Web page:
The sport, played on basketball courts, is now called "quad rugby." (As one player puts it, you can't get corporate sponsorship for a sport called "murderball.") Four players per team, most of whom suffered injuries to the spine or neck, roll around in "Road Warrior"-style chariots and throw a ball around.

    No one has the same physical impairments. Some are partial quadriplegics, for instance, who have mobility from the waist up and flexibility in the hands. Others with limited dexterity smear their palms with glue so they can catch the ball. Their impairments are assessed with a numerical value such as 2.0. Each team is restricted to a certain cumulative figure.

    The idea is to carry that ball across the touchline at each end of the "field," no matter how. Players stop each other from crossing the line any way they can, whether it means blocking them with a wheelchair or simply sending them flying.

    But though it follows the American-Canadian rivalry in big clashes at the 2002 World Championship in Sweden and the 2004 Paralympics in Athens, "Murderball" isn't just about sports. It's an emotional visit with some determined young men (and one middle-aged guy in major denial) who refuse to accept limitations in every aspect of their lives.

    They struggle with Velcro straps on their shoes. They wrestle with one another on the ground. They listen to music. They visit rehab centers to give other "quads" moral encouragement. They chase women. And it turns out, most are capable of enjoying sexual relationships, too. (There are some graphic discussions that make the movie unsuitable for preteen children.) They are, surprise, surprise, no different from anyone else. They're jocks on wheels.

    Filmmakers Dana Adam Shapiro and Henry Alex Rubin follow some very affecting stories, too. In the movie's weakest thread, they follow Keith Cavill, a recent quad who was injured on one of his beloved motorbikes, as he becomes aware of the quad rugby team and contemplates a new way to enjoy sports and to rediscover his adventurous impulses. More affectingly, they reveal more about Soares than his enmity toward his own country's team. His anger is just part of a saga that includes his refusal to accept his middle age and a testy relationship with his preteen son and wife. After a further medical setback in his life, Soares changes touchingly for the better. Then there's the continuing story of Zupan and Chris Igoe, the best friend who drove the quad rugby player into the canal. Things have been tense between the two since the accident. But over the course of two years, they slowly come together. And a relationship that died along with Mark's former life is reborn.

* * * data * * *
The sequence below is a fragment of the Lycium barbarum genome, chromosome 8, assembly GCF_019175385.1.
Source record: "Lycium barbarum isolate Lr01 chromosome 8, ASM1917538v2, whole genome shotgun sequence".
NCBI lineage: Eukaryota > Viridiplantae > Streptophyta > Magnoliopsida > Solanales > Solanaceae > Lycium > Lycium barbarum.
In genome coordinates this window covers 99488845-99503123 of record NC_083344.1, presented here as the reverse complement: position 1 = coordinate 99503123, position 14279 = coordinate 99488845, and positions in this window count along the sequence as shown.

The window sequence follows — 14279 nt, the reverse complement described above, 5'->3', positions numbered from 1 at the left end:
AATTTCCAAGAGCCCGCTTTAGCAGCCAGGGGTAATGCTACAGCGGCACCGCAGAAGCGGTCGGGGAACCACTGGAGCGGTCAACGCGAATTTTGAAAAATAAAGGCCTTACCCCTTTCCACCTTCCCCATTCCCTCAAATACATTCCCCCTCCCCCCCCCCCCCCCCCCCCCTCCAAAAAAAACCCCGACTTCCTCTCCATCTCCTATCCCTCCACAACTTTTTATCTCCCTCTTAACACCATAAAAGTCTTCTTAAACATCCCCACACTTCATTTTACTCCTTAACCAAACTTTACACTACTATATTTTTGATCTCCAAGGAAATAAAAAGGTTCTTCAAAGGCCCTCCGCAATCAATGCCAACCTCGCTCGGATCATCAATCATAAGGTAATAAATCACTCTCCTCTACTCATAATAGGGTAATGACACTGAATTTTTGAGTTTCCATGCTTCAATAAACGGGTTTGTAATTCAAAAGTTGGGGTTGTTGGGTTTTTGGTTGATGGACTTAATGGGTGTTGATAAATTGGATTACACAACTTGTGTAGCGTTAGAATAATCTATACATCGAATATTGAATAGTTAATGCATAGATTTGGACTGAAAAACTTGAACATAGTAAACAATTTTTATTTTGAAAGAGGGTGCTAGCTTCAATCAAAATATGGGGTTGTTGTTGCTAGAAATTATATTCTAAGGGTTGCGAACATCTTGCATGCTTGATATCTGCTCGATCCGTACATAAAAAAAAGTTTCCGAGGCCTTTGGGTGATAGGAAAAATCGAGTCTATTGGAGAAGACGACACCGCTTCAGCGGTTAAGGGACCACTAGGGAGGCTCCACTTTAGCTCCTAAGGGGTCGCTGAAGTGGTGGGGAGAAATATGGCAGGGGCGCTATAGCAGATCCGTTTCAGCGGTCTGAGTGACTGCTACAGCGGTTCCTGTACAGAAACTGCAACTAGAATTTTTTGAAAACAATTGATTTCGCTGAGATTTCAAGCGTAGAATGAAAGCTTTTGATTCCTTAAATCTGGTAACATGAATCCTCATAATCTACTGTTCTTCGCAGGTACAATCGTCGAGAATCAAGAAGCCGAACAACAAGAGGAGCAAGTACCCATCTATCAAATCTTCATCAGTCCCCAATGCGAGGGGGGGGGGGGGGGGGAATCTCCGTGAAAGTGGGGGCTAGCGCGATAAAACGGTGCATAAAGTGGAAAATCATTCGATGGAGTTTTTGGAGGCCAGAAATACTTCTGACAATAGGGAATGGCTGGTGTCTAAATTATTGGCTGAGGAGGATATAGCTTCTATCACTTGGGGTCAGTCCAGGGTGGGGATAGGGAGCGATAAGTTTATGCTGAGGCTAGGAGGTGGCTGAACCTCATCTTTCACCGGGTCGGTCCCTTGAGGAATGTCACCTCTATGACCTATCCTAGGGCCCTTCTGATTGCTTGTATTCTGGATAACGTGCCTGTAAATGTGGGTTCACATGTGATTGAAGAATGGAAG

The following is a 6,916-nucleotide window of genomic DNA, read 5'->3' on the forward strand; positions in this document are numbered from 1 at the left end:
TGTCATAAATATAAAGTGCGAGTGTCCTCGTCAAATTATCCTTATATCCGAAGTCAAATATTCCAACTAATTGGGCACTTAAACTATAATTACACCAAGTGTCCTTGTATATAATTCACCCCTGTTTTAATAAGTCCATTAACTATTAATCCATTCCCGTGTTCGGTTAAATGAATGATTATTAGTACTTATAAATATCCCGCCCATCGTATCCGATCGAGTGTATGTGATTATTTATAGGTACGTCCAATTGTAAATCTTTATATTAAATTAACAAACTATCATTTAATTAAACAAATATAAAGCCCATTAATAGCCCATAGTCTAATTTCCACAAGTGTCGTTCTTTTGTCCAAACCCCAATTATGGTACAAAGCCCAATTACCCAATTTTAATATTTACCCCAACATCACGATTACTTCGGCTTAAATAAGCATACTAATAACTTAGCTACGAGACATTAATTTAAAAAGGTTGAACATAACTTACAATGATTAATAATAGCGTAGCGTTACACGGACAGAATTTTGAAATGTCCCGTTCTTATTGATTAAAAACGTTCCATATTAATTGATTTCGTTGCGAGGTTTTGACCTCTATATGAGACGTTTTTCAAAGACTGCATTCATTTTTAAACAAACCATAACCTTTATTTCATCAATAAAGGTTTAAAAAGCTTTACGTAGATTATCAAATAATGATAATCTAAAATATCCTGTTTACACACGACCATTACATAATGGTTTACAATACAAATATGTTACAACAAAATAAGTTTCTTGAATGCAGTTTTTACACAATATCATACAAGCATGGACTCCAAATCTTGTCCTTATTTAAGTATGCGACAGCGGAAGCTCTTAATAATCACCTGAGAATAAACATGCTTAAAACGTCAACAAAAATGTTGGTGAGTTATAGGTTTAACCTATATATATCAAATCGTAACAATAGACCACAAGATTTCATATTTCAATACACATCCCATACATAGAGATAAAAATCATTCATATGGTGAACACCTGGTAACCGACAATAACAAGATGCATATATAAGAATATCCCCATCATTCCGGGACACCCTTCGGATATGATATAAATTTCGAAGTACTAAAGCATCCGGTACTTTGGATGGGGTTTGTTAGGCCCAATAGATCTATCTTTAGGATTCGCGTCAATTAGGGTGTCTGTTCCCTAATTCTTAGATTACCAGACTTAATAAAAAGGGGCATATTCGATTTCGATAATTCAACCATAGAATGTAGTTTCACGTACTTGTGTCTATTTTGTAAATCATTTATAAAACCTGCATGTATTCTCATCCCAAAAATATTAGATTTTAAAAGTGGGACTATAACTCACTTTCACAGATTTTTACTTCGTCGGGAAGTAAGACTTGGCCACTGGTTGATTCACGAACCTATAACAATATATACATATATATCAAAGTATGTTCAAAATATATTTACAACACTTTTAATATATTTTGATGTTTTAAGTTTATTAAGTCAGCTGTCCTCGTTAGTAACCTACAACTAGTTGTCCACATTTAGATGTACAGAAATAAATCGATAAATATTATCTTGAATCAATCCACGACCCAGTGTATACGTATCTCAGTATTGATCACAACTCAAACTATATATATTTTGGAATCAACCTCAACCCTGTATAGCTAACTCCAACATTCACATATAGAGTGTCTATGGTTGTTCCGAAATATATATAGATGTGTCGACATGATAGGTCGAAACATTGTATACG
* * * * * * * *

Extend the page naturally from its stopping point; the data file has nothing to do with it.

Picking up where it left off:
MURDERBALL (R, 86 minutes) -- Contains sexual content and frank discussion, sports violence and obscenity. At Cinema Arts Theatre and Landmark's E Street Cinema and Bethesda Row.

    © 2005 The Washington Post Company
    June 9, 1973 - The day athletic perfection was defined.


    • #3
      Saw a Real Sports with Bryant Gumbel about theses guys.

      They are bad ass.

      Pretty great to see.
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      • #4
        Steve saw this and said it was a very good movie.
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        • #5
          quite a few reviewers enjoyed the movie. mark zupan was even on leno some wks ago talking about it and his accident. and about a wk after that the local paper had an article about the local team and how they were helping out soldiers who had been injured and are learning how to use wheelchairs to still be active.


          • #6
            Originally posted by BringBackZezel@Aug 26 2005, 02:18 PM
            Steve saw this and said it was a very good movie.
            I went in thinking that it would break the unintentional comedy scale...

            But it had my full attention from the opening credits. It's an absolutely phenomenal movie. It was put together extremely well.

            I highly recommend seeing it if you have a chance.